The new year marks the start of the new FDA labelling requirements for food companies with more than $10 million in sales. In late December, the FDA released a final guidance document to help packaged foods manufacturers comply with the new regulations. The final guidance updates a draft guidance issued in November 2018.

The final guidance answers food industry questions related to the following topics:

  1. The definition of a single-serving container
  2. Reference amounts customarily consumed (RACCs), which companies must use to determine serving sizes
  3. Dual-column labeling, including formatting for packaging with limited space
  4. Miscellaneous issues, such as requirements related to labels for chewing gum and multi-unit retail food packages

Changes from the draft guidance include:

  • Added background information concerning RACCs for non-juice beverages for infants and young children
  • Clarified requirements about listing nutrients contained in insignificant amounts on the Nutrition Facts label of products sold in small packages
  • Clarified that the Nutrition Facts label should not be on the bottom of packages, unless the label can be seen during normal retail display and consumer handling

Highlights of serving-size guidance provided in the new document include:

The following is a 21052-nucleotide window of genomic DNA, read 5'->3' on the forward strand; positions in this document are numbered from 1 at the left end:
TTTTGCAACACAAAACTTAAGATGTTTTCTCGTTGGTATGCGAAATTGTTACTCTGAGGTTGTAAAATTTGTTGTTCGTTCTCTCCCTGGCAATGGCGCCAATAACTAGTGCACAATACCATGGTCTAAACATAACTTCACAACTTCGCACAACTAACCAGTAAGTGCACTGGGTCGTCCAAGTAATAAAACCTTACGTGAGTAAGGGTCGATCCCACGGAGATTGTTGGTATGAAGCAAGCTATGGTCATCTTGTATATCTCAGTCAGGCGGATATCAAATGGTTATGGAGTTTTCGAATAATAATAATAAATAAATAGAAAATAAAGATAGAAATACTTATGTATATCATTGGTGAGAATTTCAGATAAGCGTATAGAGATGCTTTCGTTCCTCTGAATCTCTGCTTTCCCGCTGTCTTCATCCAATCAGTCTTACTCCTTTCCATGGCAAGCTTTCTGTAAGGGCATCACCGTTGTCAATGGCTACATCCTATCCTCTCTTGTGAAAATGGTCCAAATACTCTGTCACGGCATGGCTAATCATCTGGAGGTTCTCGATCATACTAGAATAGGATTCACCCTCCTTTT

• To determine serving sizes, food companies must use RACCs from 21 CFR 101.12(b) and the procedures described in 21 CFR 101.9(b).
  • A serving size must be a common household measure or unit, such as tablespoon, teaspoon, cup, ounce, fluid ounce, piece, slice, fraction (for example, 1/4 pizza), jar, or tray.
  • A single-serving container is one that contains less than 200% of the applicable RACC for that product. The entire content of a single-serving container must be labeled as one serving.

The guidance also clarified dual-column labeling requirements. Dual-labelling is mandatory for products packaged and sold individually that contain at least 200% and up to and including 300% of the applicable RACC. The first column lists nutrition information based on the serving size (derived from the RACC). The second column lists the nutrition information based on the entire contents of the package. Some exceptions apply for products in packages with limited space, items such as raw fruits, vegetables, seafood, and a few other products.

The dual-column labeling requirements also apply to products in discrete units (such as muffins, slices of bread, or individually packaged products in a multiserving package). Plus, manufacturers can voluntarily provide an additional column of nutrition information for each unit in single-serving containers that contain more than one discrete unit. Packages that contain between 150% and 200% of the RACC are also allowed to have a dual label.

The FDA press release announcing the final guidance noted that for the first six months of 2020, the agency will not focus on enforcing the label requirements but plans to work cooperatively to help manufacturers meet the new requirements.

Download the final guidance document here.